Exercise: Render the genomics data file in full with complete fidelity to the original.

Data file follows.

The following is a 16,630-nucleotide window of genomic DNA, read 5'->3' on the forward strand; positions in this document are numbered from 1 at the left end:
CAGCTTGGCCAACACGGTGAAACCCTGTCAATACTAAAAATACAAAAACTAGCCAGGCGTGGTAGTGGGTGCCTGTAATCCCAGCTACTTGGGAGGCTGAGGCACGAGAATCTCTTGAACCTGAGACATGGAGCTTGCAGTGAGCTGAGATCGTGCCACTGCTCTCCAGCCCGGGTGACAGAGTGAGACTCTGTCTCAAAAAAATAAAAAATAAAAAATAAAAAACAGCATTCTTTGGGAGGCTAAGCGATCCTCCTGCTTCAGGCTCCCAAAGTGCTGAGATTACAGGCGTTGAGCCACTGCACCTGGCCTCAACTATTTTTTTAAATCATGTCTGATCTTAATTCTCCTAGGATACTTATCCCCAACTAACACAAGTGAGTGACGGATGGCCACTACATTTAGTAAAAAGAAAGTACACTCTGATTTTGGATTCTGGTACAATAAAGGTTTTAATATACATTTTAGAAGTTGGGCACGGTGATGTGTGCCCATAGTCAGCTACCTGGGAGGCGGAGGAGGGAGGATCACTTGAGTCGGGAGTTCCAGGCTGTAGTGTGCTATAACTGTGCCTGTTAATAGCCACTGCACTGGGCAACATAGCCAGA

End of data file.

The following is a 16,630-nucleotide window of genomic DNA, read 5'->3' on the forward strand; positions in this document are numbered from 1 at the left end:
CAGCTTGGCCAACACGGTGAAACCCTGTCAATACTAAAAATACAAAAACTAGCCAGGCGTGGTAGTGGGTGCCTGTAATCCCAGCTACTTGGGAGGCTGAGGCACGAGAATCTCTTGAACCTGAGACATGGAGCTTGCAGTGAGCTGAGATCGTGCCACTGCTCTCCAGCCCGGGTGACAGAGTGAGACTCTGTCTCAAAAAAATAAAAAATAAAAAATAAAAAACAGCATTCTTTGGGAGGCTAAGCGATCCTCCTGCTTCAGGCTCCCAAAGTGCTGAGATTACAGGCGTTGAGCCACTGCACCTGGCCTCAACTATTTTTTTAAATCATGTCTGATCTTAATTCTCCTAGGATACTTATCCCCAACTAACACAAGTGAGTGACGGATGGCCACTACATTTAGTAAAAAGAAAGTACACTCTGATTTTGGATTCTGGTACAATAAAGGTTTTAATATACATTTTAGAAGTTGGGCACGGTGATGTGTGCCCATAGTCAGCTACCTGGGAGGCGGAGGAGGGAGGATCACTTGAGTCGGGAGTTCCAGGCTGTAGTGTGCTATAACTGTGCCTGTTAATAGCCACTGCACTGGGCAACATAGCCAGA